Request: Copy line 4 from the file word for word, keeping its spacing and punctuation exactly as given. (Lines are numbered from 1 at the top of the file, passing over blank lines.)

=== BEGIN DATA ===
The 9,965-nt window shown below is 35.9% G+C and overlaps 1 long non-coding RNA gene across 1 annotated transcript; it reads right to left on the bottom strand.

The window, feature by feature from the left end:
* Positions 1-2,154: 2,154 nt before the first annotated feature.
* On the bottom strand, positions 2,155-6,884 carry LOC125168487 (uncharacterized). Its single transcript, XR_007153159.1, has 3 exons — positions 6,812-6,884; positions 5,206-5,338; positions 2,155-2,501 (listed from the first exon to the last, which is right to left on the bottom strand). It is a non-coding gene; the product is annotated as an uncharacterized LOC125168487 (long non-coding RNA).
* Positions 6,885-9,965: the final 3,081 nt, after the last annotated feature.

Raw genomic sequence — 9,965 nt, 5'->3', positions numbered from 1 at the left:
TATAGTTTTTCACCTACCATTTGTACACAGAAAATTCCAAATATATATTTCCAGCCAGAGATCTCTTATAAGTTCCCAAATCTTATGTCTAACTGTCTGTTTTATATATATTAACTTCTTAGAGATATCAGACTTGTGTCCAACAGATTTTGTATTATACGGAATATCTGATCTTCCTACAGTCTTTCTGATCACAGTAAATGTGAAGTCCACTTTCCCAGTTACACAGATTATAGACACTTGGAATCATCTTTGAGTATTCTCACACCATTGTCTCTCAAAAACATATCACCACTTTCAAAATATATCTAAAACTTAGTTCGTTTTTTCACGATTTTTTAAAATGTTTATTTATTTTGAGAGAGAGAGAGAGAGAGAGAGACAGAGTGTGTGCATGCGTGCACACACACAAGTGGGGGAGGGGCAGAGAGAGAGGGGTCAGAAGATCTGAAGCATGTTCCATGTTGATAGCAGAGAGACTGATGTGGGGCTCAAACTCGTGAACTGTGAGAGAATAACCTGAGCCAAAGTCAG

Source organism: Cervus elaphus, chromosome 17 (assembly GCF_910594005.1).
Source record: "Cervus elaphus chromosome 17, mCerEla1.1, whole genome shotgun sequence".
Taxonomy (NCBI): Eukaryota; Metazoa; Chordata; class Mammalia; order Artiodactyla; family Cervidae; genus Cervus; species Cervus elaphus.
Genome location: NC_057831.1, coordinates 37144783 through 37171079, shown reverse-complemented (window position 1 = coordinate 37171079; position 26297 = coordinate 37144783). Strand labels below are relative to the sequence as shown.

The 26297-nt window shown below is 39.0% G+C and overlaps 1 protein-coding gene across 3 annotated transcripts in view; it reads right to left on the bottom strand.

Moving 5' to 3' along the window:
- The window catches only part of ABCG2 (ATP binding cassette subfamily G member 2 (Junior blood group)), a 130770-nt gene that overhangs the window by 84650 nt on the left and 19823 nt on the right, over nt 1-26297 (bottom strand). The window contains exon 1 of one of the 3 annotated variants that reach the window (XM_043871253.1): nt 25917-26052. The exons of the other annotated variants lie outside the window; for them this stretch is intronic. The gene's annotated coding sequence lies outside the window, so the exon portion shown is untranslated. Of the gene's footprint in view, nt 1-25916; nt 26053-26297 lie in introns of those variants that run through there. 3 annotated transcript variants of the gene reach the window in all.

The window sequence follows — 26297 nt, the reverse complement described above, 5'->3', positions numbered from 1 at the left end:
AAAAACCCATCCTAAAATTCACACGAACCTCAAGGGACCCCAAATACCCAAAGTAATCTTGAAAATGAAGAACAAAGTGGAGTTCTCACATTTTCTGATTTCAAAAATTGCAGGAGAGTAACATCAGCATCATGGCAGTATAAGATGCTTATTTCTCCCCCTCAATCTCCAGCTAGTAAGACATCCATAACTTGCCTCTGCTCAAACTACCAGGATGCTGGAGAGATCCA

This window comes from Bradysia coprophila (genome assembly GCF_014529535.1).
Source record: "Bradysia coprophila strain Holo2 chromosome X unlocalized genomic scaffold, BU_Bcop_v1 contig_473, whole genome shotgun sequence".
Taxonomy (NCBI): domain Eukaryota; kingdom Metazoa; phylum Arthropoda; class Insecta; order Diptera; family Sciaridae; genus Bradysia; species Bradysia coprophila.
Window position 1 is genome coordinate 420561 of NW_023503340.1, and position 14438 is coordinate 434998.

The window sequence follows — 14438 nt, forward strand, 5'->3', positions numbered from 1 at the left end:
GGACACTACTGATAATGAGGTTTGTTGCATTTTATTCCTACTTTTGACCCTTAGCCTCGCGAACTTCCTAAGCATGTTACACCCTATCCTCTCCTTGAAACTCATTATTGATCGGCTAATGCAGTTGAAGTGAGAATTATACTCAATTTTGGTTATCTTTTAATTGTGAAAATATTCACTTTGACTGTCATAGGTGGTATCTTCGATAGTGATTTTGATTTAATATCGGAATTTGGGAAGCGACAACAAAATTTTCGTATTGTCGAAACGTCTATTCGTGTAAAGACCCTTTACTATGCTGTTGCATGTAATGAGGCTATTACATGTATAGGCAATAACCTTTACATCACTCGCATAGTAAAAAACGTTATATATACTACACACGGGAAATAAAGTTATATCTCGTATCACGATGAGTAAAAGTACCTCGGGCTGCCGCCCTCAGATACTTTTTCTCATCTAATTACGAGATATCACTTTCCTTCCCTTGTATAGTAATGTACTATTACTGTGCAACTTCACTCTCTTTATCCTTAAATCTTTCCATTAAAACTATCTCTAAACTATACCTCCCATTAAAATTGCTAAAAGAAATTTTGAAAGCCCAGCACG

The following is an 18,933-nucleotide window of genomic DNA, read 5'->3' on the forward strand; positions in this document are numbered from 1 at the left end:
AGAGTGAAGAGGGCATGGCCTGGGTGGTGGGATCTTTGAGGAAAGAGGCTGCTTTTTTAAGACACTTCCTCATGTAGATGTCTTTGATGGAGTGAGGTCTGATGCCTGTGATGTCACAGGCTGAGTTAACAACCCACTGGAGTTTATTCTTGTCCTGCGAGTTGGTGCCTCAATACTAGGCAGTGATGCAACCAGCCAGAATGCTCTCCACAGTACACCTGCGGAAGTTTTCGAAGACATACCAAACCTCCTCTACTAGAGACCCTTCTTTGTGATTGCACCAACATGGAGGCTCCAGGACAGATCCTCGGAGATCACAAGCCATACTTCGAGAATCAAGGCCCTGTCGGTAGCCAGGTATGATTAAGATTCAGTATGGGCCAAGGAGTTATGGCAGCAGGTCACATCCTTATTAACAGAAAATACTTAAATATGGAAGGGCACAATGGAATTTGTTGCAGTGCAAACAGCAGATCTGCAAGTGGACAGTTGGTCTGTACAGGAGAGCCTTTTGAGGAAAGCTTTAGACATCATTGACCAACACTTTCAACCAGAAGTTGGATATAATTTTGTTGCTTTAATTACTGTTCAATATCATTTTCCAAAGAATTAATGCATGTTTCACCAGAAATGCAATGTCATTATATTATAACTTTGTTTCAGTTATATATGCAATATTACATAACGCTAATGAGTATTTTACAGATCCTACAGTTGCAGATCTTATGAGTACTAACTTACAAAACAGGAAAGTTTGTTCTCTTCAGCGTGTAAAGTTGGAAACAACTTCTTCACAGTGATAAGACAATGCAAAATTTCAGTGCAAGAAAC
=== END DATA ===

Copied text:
* On the bottom strand, positions 2,155-6,884 carry LOC125168487 (uncharacterized). Its single transcript, XR_007153159.1, has 3 exons — positions 6,812-6,884; positions 5,206-5,338; positions 2,155-2,501 (listed from the first exon to the last, which is right to left on the bottom strand). It is a non-coding gene; the product is annotated as an uncharacterized LOC125168487 (long non-coding RNA).